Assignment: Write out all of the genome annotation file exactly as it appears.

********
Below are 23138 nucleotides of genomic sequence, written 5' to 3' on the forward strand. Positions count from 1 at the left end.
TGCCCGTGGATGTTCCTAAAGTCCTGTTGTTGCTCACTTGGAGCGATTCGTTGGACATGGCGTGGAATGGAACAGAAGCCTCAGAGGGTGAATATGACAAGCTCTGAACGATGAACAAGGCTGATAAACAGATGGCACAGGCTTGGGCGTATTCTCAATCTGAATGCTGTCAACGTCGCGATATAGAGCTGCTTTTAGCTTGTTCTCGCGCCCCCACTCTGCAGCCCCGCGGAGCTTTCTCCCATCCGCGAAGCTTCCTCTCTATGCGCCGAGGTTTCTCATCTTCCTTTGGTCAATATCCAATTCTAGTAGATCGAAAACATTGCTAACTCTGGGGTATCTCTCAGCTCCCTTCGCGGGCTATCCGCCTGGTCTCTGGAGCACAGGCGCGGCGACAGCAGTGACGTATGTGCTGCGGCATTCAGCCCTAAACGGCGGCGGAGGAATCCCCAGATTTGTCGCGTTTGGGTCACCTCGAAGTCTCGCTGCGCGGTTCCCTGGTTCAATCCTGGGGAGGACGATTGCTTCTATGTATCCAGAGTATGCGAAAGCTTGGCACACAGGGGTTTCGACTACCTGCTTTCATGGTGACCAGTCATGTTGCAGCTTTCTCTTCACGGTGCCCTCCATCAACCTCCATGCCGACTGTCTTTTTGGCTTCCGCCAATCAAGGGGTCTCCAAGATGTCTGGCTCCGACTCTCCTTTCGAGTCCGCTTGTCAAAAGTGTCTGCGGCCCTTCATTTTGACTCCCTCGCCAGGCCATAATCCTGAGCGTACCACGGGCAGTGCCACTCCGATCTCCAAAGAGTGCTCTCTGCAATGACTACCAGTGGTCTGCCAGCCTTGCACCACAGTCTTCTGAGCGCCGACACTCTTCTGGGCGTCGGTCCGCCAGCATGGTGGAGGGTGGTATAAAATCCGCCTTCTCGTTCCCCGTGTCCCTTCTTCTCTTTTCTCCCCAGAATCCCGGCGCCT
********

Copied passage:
Below are 23138 nucleotides of genomic sequence, written 5' to 3' on the forward strand. Positions count from 1 at the left end.
TGCCCGTGGATGTTCCTAAAGTCCTGTTGTTGCTCACTTGGAGCGATTCGTTGGACATGGCGTGGAATGGAACAGAAGCCTCAGAGGGTGAATATGACAAGCTCTGAACGATGAACAAGGCTGATAAACAGATGGCACAGGCTTGGGCGTATTCTCAATCTGAATGCTGTCAACGTCGCGATATAGAGCTGCTTTTAGCTTGTTCTCGCGCCCCCACTCTGCAGCCCCGCGGAGCTTTCTCCCATCCGCGAAGCTTCCTCTCTATGCGCCGAGGTTTCTCATCTTCCTTTGGTCAATATCCAATTCTAGTAGATCGAAAACATTGCTAACTCTGGGGTATCTCTCAGCTCCCTTCGCGGGCTATCCGCCTGGTCTCTGGAGCACAGGCGCGGCGACAGCAGTGACGTATGTGCTGCGGCATTCAGCCCTAAACGGCGGCGGAGGAATCCCCAGATTTGTCGCGTTTGGGTCACCTCGAAGTCTCGCTGCGCGGTTCCCTGGTTCAATCCTGGGGAGGACGATTGCTTCTATGTATCCAGAGTATGCGAAAGCTTGGCACACAGGGGTTTCGACTACCTGCTTTCATGGTGACCAGTCATGTTGCAGCTTTCTCTTCACGGTGCCCTCCATCAACCTCCATGCCGACTGTCTTTTTGGCTTCCGCCAATCAAGGGGTCTCCAAGATGTCTGGCTCCGACTCTCCTTTCGAGTCCGCTTGTCAAAAGTGTCTGCGGCCCTTCATTTTGACTCCCTCGCCAGGCCATAATCCTGAGCGTACCACGGGCAGTGCCACTCCGATCTCCAAAGAGTGCTCTCTGCAATGACTACCAGTGGTCTGCCAGCCTTGCACCACAGTCTTCTGAGCGCCGACACTCTTCTGGGCGTCGGTCCGCCAGCATGGTGGAGGGTGGTATAAAATCCGCCTTCTCGTTCCCCGTGTCCCTTCTTCTCTTTTCTCCCCAGAATCCCGGCGCCT